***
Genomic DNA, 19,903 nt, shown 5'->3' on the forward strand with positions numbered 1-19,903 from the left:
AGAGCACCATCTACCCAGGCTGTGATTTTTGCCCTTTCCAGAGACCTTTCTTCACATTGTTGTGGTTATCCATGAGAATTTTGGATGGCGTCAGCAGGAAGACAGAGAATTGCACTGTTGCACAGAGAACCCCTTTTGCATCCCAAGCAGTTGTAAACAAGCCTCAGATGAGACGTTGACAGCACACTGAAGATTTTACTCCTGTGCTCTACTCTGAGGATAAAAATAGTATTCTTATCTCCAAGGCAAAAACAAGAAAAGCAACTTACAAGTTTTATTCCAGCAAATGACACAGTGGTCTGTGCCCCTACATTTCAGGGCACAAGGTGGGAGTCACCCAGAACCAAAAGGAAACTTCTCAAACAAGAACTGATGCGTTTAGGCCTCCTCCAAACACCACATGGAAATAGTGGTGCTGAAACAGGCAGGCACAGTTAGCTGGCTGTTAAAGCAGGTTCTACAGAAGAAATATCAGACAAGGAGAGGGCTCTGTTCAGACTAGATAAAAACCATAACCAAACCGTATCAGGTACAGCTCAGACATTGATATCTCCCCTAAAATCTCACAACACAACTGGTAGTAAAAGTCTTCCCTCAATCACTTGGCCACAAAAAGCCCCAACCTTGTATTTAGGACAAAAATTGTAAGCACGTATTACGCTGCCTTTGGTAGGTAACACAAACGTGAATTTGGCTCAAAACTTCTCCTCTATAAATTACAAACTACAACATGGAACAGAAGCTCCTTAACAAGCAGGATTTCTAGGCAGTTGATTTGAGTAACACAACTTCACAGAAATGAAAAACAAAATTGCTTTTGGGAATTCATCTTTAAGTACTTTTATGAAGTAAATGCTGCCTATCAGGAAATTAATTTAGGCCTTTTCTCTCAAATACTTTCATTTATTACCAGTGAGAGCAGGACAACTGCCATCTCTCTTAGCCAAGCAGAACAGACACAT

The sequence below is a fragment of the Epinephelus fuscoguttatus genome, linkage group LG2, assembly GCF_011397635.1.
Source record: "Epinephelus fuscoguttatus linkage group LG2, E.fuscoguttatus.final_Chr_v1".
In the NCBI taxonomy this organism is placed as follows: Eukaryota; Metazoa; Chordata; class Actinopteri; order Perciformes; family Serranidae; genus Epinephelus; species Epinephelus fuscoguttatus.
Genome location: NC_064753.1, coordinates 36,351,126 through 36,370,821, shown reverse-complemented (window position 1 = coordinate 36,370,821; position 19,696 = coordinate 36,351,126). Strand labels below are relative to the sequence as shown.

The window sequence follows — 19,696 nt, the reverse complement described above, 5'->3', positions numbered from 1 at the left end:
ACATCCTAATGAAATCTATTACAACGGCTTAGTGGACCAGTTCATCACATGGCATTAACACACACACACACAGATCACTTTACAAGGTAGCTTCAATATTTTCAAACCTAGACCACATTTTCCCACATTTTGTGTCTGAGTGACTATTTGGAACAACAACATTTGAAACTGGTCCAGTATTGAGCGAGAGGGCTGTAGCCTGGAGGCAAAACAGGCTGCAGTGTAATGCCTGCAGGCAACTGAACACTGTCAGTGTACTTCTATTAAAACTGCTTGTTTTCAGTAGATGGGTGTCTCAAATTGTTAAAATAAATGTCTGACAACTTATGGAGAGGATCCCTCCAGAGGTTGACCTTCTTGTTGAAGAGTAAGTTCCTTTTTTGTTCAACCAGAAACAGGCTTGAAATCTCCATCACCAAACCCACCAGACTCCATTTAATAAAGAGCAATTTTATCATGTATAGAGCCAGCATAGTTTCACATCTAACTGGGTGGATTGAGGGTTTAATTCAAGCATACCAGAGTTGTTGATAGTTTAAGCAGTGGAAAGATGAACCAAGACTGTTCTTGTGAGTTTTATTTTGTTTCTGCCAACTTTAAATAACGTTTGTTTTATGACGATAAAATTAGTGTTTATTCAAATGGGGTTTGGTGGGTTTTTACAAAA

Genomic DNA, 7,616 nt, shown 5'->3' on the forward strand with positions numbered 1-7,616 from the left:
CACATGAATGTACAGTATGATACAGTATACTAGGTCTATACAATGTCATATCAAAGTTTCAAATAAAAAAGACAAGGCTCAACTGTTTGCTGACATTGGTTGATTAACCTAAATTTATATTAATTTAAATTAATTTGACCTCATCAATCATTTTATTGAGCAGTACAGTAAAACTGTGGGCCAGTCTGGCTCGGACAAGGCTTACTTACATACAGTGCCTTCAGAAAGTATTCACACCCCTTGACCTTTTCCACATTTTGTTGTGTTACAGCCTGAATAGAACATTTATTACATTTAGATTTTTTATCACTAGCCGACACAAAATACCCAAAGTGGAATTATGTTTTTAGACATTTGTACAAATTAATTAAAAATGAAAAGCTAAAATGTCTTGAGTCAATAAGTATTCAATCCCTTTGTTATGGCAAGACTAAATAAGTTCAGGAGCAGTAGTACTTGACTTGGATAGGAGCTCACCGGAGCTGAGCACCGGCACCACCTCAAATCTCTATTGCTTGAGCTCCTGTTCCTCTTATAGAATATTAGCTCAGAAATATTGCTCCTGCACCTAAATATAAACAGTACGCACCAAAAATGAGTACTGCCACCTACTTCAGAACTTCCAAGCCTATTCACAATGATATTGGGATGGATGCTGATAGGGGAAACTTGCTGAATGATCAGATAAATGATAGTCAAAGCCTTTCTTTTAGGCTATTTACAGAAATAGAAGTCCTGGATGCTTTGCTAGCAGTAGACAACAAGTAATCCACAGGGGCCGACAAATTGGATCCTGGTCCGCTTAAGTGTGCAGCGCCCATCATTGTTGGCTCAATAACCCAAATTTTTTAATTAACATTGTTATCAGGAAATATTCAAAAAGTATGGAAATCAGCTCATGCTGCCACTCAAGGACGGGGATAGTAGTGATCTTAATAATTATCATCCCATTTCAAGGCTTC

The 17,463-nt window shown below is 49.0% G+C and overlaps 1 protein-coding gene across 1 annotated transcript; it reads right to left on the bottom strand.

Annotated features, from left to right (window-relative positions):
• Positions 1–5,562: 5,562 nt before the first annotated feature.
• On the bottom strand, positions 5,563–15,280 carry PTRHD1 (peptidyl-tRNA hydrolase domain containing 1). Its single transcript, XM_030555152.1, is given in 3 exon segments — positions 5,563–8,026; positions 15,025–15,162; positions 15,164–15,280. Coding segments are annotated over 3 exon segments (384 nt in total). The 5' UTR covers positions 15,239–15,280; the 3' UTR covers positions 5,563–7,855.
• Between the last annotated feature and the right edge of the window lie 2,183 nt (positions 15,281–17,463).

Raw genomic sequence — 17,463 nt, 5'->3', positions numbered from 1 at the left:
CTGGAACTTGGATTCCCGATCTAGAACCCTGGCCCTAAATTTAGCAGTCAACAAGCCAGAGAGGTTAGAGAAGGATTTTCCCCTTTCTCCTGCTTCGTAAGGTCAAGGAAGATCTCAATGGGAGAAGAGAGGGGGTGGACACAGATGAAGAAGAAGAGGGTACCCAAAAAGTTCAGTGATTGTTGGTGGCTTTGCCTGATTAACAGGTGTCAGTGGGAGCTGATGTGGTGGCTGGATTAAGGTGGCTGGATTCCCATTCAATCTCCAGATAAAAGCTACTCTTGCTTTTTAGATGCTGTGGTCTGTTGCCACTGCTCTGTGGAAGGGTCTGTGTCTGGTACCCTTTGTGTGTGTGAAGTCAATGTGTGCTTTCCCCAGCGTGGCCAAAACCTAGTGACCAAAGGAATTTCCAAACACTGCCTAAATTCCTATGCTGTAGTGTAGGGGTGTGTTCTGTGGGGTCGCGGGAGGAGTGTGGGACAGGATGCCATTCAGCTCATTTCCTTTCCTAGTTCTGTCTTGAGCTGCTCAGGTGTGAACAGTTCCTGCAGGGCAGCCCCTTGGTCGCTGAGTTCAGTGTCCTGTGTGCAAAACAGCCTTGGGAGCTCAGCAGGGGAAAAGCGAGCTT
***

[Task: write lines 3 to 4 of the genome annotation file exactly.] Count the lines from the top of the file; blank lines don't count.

The sequence below is a fragment of the Epinephelus fuscoguttatus genome, linkage group LG2, assembly GCF_011397635.1.
Source record: "Epinephelus fuscoguttatus linkage group LG2, E.fuscoguttatus.final_Chr_v1".